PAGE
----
When asked whether he had a picture of Kayford Mountain before mountaintop removal mining, Larry'd  say he had always thought, 
Why should you take a picture of a mountain?  It's going to be here forever.
By 1993, Larry put his land and the mineral rights to the coal below in trust as Stanley Heirs' Park, when he found out that his 53 acres land was worth over a million dollars an acre.  That same year Massey Energy offered Larry $140,000 for his land.  Larry didn't turn down Massey because of its bad offer, though.

But you see, for me, there's no amount of money that could buy this place, even if it was for sale. You know, you've heard of people that talk about their roots. Well, this is it, for me .   My family, the  last three hundred years came from this place...at least. How do you wipe that off? How do you make that okay?  Does money pay for that?  No. Money doesn't pay for everything.

 Massey didn't go away.  Instead it continued to pushed the trees and topsoil it regarded as "overburden" into the valleys, drilled holes and set charges of ammonium nitrate and diesel fuel,  blowing eventually blowing up the surrounding releasing coal and silica dust into the air and releasing toxic heavy metals such as mercury, copper, arsenic, lead and selenium into the streams which feeds the Ohio and Mississippi Rivers. Larry would tell folks, 
I will not be satisfied to be called a victim. I am a survivor.
You rarely see the mountaintop removal mining  from the interstate in West Virginia.  It's hidden over the ridge.   In October 2006, when a group of writers walked with Larry up his farm path to the gate that marks the end of the 53 acres he'd preserved,  we were staring out over an abyss.  Larry told us it was "the gate of Hell."  When we flew  over later, we could see just how much was gone. 

I lost  kin in the Holocaust.  Seeing Larry's homeplace reminded me of  visiting Ann Frank's annex in Amsterdam . If Stanley Heir's Park were the annex--one family's tragedy--what lay beyond was Dachau.  The vast destruction left me tearless, hollowed me, much as Big Coal had hollowed out the land which had once been Kayford Mountain.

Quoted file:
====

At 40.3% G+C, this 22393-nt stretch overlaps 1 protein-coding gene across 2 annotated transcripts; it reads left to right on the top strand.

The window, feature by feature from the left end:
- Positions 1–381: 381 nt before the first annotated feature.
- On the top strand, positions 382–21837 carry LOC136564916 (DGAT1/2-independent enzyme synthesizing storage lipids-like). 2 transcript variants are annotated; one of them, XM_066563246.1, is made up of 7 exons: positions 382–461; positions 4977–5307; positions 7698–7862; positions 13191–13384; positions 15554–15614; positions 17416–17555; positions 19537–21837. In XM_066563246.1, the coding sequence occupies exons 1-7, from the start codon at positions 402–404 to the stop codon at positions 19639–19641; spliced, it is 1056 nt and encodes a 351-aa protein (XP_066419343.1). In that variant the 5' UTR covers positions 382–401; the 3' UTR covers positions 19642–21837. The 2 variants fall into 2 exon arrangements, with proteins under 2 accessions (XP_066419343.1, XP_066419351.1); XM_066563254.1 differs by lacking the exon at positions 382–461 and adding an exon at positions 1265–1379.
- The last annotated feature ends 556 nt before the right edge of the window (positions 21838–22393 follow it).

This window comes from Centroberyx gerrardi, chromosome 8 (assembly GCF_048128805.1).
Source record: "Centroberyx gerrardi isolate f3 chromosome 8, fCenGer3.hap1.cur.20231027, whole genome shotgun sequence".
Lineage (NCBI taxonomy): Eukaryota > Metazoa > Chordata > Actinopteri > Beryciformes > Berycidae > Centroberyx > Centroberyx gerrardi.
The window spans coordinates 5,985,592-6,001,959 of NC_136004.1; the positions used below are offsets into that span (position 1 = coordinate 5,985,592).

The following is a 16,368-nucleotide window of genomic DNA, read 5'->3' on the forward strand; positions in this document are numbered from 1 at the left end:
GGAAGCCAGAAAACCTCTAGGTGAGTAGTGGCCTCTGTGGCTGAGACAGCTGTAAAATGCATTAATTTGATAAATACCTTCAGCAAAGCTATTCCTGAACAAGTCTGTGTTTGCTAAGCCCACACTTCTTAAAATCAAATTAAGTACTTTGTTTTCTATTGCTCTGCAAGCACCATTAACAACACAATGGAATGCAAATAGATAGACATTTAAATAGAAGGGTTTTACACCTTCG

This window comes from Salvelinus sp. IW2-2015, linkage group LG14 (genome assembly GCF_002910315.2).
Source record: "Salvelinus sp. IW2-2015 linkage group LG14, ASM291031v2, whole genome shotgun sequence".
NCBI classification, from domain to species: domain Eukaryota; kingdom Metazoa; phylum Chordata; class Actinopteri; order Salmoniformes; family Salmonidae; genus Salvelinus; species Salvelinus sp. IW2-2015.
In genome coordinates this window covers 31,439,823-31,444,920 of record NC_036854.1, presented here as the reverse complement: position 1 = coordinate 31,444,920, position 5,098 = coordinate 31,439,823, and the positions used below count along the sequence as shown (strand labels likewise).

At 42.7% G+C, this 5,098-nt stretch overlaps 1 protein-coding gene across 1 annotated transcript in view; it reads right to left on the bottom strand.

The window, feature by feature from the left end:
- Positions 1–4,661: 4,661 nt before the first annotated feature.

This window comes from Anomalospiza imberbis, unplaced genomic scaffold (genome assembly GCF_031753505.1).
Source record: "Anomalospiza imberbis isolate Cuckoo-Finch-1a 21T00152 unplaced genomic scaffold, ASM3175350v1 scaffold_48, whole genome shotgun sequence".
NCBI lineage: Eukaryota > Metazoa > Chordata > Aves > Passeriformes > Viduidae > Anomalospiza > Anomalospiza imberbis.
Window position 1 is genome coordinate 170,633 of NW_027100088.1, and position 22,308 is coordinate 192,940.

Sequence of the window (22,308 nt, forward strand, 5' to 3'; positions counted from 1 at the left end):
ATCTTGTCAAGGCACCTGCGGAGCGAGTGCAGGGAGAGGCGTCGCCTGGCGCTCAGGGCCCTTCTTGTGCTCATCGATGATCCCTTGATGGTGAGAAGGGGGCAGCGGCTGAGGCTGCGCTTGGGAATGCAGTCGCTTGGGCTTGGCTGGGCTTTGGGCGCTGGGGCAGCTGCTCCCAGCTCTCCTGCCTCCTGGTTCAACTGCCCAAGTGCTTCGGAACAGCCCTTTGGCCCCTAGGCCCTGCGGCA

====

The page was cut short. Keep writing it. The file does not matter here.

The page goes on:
Because Larry refused to sell out to Big Coal,  he'd been threatened and even shot at.  The  Pittsburgh Post-Gazette reported in 2006 that his first marriage ended "over his doggedness and the blasting and the threats to his life."
My wife left, but I could not leave this land. You pay a terrible price in this fight, but paying their price is worse.

Larry would go on to marry Carol, who  supported his efforts.  She was with him and his cousin working on the mountain this morning, according to his daughter, Victoria.  She told Ashley Craig (email) at the Daily Mail  that her father had been moving lumber from the porch and began to feel odd.  Sitting in his truck didn't help and his family called the rescue crew, which decided to fly him to Memorial Hospital in Kanawha City.  Talking about his death, Victoria said,
When my dad passed away you could still smell the mountain air on him...You could still see the dirt underneath his nails and the stains on his hands. He was working. He lived his life devoted to the mountain.
Because of Larry's devotion not just to Kayford, but to all the mountains which might be saved by its example, he lives on in all of us he inspired to fight the violence of Big Coal with non-violence.

May his memory be a blessing. May it give us strength to carry on.